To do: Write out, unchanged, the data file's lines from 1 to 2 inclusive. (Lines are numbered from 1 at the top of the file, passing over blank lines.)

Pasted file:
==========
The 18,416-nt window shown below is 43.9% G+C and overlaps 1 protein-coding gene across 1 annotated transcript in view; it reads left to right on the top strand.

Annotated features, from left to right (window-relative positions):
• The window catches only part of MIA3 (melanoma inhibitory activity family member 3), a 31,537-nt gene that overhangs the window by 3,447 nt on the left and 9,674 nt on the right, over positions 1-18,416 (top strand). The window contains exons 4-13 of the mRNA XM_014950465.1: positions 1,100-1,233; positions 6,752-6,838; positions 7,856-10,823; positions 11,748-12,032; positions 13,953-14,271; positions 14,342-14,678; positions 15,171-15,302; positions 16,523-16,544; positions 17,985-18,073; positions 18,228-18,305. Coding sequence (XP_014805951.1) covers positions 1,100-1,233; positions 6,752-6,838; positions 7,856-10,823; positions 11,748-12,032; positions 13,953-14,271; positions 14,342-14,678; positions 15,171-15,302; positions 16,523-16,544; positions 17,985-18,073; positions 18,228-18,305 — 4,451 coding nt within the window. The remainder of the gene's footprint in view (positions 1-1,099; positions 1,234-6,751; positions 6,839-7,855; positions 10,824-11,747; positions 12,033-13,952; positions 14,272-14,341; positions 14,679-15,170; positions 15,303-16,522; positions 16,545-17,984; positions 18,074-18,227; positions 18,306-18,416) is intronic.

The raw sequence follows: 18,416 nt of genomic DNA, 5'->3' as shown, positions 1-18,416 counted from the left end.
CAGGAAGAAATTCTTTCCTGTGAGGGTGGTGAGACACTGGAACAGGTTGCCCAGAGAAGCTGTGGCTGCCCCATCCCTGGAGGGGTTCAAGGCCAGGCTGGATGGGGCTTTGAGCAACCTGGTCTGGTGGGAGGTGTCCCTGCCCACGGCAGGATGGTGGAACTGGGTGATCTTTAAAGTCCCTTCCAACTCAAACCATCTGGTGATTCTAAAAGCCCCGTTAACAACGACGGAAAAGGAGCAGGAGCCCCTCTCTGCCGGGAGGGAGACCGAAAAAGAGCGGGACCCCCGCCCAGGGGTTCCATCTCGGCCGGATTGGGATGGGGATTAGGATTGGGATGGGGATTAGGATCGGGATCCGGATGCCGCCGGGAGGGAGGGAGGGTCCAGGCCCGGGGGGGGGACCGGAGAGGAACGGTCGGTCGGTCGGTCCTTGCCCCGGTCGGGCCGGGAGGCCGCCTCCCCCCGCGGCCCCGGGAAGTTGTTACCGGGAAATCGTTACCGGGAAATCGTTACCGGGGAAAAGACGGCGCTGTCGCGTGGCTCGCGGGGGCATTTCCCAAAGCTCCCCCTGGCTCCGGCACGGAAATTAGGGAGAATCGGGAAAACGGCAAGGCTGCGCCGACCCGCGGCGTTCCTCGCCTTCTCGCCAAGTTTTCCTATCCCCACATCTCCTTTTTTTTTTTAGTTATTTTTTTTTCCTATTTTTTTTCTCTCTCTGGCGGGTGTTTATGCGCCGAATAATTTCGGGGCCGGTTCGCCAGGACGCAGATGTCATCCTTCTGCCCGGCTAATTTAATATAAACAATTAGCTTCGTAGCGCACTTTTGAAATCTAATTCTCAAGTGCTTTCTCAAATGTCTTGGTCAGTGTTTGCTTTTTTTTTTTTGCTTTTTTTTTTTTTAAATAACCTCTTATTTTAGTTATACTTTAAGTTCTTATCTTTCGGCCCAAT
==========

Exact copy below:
The 18,416-nt window shown below is 43.9% G+C and overlaps 1 protein-coding gene across 1 annotated transcript in view; it reads left to right on the top strand.

Annotated features, from left to right (window-relative positions):